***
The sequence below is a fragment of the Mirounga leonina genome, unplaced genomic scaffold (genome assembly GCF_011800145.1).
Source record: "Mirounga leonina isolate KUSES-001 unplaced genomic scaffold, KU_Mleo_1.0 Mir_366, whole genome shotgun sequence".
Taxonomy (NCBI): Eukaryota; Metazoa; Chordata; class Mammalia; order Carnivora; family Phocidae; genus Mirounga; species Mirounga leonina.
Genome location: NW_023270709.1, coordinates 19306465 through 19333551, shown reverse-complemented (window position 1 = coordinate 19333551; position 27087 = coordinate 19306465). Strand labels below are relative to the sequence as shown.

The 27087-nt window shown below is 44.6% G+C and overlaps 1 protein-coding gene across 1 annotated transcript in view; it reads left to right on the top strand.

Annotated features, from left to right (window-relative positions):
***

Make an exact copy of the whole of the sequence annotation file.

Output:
The sequence below is a fragment of the Mirounga leonina genome, unplaced genomic scaffold (genome assembly GCF_011800145.1).
Source record: "Mirounga leonina isolate KUSES-001 unplaced genomic scaffold, KU_Mleo_1.0 Mir_366, whole genome shotgun sequence".
Taxonomy (NCBI): Eukaryota; Metazoa; Chordata; class Mammalia; order Carnivora; family Phocidae; genus Mirounga; species Mirounga leonina.
Genome location: NW_023270709.1, coordinates 19306465 through 19333551, shown reverse-complemented (window position 1 = coordinate 19333551; position 27087 = coordinate 19306465). Strand labels below are relative to the sequence as shown.

The 27087-nt window shown below is 44.6% G+C and overlaps 1 protein-coding gene across 1 annotated transcript in view; it reads left to right on the top strand.

Annotated features, from left to right (window-relative positions):